But, in this story, she was a little person and a woman, and that made her very existence fair game to Todd– nothing more than the butt of incredibly crass joke. Both Lisa and I had to navigate complicated territory in that moment when he opened his mouth; because we were both women, our options as to how we could respond were incredibly limited. The most socially acceptable option is to laugh awkwardly and then earnestly hope that he leaves you alone. Doing anything that strays from that– calling him on his ass-hattery, for one– is usually pretty frowned upon, and would quickly relegate any woman to the label of bitch.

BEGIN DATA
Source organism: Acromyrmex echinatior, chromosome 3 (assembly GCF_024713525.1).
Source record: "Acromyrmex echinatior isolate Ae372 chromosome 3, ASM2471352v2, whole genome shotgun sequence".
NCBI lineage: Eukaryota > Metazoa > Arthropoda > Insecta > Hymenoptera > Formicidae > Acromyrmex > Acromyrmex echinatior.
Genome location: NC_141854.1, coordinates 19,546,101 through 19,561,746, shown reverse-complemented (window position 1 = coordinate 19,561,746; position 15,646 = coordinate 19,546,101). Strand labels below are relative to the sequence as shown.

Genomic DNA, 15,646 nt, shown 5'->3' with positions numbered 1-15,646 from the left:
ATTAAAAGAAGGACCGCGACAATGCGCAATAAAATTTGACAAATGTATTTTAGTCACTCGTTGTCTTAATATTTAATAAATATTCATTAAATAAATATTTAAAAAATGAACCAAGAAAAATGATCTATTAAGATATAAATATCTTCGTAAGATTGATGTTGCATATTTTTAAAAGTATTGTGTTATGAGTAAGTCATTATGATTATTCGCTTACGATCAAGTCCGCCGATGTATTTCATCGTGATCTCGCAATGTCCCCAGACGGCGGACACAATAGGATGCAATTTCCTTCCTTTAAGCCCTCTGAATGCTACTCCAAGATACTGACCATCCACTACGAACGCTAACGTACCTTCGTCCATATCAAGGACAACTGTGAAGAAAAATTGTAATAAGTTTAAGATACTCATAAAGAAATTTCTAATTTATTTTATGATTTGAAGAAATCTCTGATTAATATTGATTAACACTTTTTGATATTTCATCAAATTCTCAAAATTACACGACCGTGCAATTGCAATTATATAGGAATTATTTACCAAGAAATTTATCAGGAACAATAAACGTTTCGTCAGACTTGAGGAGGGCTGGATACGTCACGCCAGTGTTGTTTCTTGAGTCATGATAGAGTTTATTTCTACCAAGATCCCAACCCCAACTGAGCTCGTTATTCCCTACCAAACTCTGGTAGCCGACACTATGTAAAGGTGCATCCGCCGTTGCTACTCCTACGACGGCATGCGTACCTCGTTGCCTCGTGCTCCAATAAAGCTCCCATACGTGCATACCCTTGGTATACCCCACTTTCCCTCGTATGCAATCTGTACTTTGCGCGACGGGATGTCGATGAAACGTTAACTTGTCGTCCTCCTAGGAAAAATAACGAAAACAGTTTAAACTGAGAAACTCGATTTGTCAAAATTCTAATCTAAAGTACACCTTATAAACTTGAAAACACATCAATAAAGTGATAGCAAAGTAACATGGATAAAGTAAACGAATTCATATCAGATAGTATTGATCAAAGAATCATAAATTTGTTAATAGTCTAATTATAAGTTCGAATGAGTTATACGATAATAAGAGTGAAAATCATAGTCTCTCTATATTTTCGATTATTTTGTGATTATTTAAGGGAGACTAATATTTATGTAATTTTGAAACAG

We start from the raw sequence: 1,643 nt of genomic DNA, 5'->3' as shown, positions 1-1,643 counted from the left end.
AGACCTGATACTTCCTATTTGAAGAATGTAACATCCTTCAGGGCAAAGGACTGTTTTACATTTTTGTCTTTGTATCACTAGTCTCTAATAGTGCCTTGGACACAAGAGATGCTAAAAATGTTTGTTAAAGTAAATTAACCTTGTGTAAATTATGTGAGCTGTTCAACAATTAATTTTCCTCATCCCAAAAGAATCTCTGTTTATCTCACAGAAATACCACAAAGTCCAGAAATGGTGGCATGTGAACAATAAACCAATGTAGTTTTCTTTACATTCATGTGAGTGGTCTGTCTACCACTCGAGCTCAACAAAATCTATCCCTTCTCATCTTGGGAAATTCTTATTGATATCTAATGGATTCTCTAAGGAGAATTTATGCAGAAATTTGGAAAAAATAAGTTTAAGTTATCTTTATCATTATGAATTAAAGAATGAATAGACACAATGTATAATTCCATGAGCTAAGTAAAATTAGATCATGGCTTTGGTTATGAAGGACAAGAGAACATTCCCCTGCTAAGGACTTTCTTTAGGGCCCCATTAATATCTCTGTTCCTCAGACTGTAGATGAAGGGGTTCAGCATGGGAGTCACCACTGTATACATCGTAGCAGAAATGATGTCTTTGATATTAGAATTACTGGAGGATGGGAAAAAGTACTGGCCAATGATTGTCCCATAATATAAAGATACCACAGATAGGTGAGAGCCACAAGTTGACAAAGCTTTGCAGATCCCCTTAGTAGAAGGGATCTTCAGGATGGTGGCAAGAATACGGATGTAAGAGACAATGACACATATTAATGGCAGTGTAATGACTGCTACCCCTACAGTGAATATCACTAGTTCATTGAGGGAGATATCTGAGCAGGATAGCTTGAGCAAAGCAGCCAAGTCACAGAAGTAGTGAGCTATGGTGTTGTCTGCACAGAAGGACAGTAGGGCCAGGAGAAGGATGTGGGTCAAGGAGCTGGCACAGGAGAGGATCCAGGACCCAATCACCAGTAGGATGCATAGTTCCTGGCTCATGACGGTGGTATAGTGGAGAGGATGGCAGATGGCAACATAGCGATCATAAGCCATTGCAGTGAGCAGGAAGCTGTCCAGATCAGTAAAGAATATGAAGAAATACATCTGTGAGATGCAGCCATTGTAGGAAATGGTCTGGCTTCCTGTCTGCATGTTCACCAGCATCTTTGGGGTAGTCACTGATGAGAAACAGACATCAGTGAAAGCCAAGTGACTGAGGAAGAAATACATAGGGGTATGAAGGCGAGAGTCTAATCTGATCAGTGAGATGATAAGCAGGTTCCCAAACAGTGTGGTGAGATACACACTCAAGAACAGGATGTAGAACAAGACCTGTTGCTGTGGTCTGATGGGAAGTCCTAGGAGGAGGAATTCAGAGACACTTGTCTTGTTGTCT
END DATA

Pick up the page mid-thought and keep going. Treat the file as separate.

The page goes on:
I’ve been working on research for a while, including reading books like Transforming a Rape Culture and The Purity Myth

First, I highly recommend The Purity Myth— for everyone. Everyone.

Anyway, all of this research has been . . . illuminating and infuriating. Handsome joked today that “my default state is angry,” and right now, he’s right. A few weeks ago I spent two days–two days, I tell you— just watching Simon the Cat videos and eating cookies just because I couldn’t handle anything else. But there is . . . so much injustice.  So much.

But, books like The Purity Myth have done a lot to completely rip off any blinders I might have had about violence against women– how pervasive it is, how often it happens, and how people in power rarely seem to bother to notice. And yes, I’m angry. Every once in a while, though, I get hopeful– when I find something I can personally do, I latch on to it. I want to make a difference. I want to fight this darkness. I want to hope that this can change, that violence against women can end.